The club started small, fundraising for recycling bins, having ‘nude lunch’ challenges, turning off lights and installing LEDs. Then this April, after a year of planning and fund-raising, the school installed 50kW of solar panels on its roof. The system will provide 25% of the school’s electricity needs, saving $8,000 a year.

Now Jenni has joined Zero Emissions Sydney North to work on sustainability in schools across the region, starting with a new range of resources available from the Zero Emissions website. There are practical, step-by-step guides to forming a school sustainability team, revving up your recycling and active transport, and making sustainability a part of the curriculum. Plus there are inspiring case studies from Mosman Public School and Manly Selective showing how young people are making change happen, and benefitting their schools and communities at the same time.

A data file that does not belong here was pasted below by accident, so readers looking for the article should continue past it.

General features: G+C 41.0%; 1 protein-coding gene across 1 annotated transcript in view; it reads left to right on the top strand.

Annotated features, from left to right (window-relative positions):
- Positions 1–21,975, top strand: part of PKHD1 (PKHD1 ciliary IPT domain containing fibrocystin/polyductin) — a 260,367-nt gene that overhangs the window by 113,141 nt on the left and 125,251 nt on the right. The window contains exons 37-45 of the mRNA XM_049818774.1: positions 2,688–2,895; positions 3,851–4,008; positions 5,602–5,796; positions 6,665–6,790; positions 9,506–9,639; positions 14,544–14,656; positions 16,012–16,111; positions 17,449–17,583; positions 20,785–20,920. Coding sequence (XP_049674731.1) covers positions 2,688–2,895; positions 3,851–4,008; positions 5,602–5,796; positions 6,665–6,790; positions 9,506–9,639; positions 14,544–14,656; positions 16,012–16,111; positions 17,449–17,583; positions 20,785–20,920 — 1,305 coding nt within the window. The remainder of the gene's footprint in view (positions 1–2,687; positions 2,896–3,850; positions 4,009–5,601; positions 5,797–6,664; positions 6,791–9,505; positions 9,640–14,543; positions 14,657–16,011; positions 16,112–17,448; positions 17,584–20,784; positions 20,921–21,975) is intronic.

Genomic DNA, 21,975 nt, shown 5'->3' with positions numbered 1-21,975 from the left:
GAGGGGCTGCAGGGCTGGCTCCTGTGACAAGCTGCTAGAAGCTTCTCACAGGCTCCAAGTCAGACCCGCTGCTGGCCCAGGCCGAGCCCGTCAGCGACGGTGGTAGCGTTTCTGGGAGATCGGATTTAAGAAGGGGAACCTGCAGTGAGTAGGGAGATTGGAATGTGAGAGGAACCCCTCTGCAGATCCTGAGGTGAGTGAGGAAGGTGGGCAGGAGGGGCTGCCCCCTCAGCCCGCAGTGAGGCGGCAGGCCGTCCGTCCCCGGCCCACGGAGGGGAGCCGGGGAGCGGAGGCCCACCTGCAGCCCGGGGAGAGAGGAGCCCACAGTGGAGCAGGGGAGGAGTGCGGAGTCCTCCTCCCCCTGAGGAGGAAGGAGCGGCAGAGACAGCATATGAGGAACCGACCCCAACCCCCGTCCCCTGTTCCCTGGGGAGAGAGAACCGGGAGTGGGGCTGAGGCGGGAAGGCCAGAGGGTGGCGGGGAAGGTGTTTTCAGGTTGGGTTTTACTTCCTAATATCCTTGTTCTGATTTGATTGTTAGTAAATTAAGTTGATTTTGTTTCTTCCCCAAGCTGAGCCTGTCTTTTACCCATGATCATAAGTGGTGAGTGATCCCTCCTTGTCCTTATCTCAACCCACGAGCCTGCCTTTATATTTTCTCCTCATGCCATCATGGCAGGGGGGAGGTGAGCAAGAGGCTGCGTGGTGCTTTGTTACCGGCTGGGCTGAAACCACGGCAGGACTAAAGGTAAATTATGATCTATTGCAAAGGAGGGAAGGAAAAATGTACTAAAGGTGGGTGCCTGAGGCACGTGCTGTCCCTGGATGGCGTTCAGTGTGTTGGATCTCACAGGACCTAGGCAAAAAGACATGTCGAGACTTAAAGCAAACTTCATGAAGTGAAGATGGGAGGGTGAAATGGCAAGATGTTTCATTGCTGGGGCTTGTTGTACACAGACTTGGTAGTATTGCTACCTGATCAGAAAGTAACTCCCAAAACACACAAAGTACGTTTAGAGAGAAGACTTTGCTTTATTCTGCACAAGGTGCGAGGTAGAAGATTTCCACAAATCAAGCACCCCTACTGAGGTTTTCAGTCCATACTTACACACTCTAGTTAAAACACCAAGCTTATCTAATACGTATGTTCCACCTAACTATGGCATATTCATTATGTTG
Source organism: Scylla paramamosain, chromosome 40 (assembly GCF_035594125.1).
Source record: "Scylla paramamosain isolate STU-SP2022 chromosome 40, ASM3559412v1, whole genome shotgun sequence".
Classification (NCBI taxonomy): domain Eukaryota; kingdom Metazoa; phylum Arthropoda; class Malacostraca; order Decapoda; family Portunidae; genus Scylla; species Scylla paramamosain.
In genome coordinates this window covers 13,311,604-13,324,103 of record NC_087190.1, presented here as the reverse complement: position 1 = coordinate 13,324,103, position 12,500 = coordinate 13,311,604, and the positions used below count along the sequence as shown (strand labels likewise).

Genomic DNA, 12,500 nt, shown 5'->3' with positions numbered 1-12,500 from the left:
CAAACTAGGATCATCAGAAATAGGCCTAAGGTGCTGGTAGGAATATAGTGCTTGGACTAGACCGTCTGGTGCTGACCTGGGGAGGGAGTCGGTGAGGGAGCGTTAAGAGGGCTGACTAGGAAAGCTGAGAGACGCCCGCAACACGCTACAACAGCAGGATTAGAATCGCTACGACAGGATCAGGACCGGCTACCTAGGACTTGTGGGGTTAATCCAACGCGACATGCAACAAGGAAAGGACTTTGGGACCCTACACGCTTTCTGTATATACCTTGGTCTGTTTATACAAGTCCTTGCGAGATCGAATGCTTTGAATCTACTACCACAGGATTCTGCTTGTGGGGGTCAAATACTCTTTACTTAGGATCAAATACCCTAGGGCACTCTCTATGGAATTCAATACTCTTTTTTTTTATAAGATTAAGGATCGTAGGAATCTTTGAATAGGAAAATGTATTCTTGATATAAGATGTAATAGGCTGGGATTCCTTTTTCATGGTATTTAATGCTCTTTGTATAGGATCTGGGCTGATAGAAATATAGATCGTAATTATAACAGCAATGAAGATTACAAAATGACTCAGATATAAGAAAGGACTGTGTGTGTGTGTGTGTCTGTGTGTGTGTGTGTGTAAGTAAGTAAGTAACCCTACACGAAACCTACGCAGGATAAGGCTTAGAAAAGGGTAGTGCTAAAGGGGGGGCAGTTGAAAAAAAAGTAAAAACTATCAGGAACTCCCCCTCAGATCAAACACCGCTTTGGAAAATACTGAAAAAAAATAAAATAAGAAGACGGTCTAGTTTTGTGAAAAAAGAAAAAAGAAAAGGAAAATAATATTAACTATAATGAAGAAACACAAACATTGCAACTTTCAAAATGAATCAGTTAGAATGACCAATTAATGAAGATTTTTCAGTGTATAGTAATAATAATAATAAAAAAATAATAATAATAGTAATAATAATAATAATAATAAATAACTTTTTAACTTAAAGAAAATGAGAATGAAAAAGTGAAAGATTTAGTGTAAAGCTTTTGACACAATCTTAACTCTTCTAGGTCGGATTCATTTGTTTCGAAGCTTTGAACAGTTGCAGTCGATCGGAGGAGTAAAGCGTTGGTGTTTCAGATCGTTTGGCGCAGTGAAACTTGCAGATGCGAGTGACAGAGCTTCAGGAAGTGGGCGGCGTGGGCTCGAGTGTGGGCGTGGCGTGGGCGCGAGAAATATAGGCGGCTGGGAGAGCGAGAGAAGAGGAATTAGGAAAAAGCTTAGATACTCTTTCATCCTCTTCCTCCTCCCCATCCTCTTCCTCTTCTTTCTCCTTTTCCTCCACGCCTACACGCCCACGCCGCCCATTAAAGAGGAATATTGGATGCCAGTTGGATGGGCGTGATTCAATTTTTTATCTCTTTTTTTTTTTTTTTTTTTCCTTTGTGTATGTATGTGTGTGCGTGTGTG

“People overlook the impact kids have on their parents. You’re changing their behaviour at an early age, making them aware of the problem. These little people are going to turn into adults. I think it’s really important to make that not new or weird. It’s a part of their behaviour, and that will rub off at home, their parents will change, small business will respond to that, community will change.”

If you are inspired by these stories, if you want to help your school save money and carbon emissions, please get in touch.

 

A guest post from Robert Gavin and Di Elliffe, owners of Evie the Nissan Leaf, who recently took them all the way from Hobart to the Northern Beaches. Rob and Di participated in the Good Car Company‘s first community bulk buy.